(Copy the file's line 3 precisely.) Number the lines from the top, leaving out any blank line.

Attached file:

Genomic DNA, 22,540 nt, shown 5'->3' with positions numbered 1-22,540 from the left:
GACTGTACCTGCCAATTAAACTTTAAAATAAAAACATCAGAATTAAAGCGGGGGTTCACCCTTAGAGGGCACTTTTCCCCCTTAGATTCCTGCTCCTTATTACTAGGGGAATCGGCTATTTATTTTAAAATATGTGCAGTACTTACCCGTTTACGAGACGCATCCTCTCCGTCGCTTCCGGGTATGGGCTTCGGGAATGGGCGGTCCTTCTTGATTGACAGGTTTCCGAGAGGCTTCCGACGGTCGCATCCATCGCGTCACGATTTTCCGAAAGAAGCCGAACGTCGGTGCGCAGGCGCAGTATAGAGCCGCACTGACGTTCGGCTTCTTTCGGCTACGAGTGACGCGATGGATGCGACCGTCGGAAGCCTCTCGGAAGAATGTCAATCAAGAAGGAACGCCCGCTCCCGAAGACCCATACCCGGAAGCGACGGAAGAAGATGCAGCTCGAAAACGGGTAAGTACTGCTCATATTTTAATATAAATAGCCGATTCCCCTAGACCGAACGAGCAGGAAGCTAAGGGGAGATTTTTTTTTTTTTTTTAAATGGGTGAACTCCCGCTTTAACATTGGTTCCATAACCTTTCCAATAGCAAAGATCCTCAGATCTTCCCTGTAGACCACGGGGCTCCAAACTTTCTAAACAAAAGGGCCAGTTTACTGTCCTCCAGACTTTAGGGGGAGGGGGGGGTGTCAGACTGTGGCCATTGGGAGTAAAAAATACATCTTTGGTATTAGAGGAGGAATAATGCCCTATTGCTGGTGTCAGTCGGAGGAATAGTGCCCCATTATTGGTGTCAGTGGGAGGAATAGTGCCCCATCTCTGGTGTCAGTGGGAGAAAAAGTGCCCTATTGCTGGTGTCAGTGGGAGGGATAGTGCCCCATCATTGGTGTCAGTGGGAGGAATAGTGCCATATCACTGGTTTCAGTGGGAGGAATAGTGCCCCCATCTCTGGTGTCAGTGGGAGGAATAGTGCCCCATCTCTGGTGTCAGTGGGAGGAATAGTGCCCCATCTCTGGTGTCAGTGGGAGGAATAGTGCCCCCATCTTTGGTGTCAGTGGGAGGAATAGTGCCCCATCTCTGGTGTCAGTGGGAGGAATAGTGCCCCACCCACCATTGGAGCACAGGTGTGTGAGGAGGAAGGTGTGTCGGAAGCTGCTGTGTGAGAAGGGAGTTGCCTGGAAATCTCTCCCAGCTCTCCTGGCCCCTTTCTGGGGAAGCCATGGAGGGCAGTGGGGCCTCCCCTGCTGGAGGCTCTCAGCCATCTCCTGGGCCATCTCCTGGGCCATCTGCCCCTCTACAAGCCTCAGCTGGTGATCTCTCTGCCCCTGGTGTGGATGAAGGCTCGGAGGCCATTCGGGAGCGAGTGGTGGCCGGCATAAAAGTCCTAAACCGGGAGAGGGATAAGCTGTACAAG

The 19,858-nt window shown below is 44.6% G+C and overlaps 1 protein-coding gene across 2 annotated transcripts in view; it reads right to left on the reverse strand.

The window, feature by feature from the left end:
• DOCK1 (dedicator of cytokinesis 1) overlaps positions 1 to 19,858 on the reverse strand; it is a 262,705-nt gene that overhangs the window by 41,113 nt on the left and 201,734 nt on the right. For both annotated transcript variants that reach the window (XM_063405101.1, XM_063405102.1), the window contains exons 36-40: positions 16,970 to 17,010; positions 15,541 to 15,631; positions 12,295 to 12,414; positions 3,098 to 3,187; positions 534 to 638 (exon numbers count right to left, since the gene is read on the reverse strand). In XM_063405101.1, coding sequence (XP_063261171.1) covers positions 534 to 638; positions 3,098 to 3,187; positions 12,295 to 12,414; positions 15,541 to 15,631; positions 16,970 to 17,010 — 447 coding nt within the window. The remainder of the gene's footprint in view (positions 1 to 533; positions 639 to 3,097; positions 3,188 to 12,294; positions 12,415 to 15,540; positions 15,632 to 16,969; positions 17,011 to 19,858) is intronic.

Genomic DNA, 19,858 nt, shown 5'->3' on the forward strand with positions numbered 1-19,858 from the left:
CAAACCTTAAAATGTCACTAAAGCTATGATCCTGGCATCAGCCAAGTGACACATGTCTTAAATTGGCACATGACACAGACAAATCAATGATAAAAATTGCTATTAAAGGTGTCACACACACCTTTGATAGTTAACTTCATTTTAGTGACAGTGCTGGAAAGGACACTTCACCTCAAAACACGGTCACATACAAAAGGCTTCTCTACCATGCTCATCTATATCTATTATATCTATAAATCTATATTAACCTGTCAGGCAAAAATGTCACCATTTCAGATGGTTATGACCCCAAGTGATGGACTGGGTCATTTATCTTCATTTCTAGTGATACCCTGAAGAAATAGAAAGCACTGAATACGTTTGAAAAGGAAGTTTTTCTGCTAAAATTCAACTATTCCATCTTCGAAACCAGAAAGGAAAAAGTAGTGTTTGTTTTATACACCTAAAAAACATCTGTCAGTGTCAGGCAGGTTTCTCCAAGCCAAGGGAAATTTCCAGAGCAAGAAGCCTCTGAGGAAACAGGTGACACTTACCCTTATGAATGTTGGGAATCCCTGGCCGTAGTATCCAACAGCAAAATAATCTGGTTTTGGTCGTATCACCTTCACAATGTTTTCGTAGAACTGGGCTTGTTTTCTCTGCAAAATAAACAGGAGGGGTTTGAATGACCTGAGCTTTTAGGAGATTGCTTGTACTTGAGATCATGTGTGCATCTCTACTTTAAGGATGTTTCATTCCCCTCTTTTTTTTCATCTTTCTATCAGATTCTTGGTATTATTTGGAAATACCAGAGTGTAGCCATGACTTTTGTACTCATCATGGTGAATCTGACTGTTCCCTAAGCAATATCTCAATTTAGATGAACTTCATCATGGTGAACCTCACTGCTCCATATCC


The 19,858-nt window shown below is 44.6% G+C and overlaps 1 protein-coding gene across 2 annotated transcripts in view; it reads right to left on the reverse strand.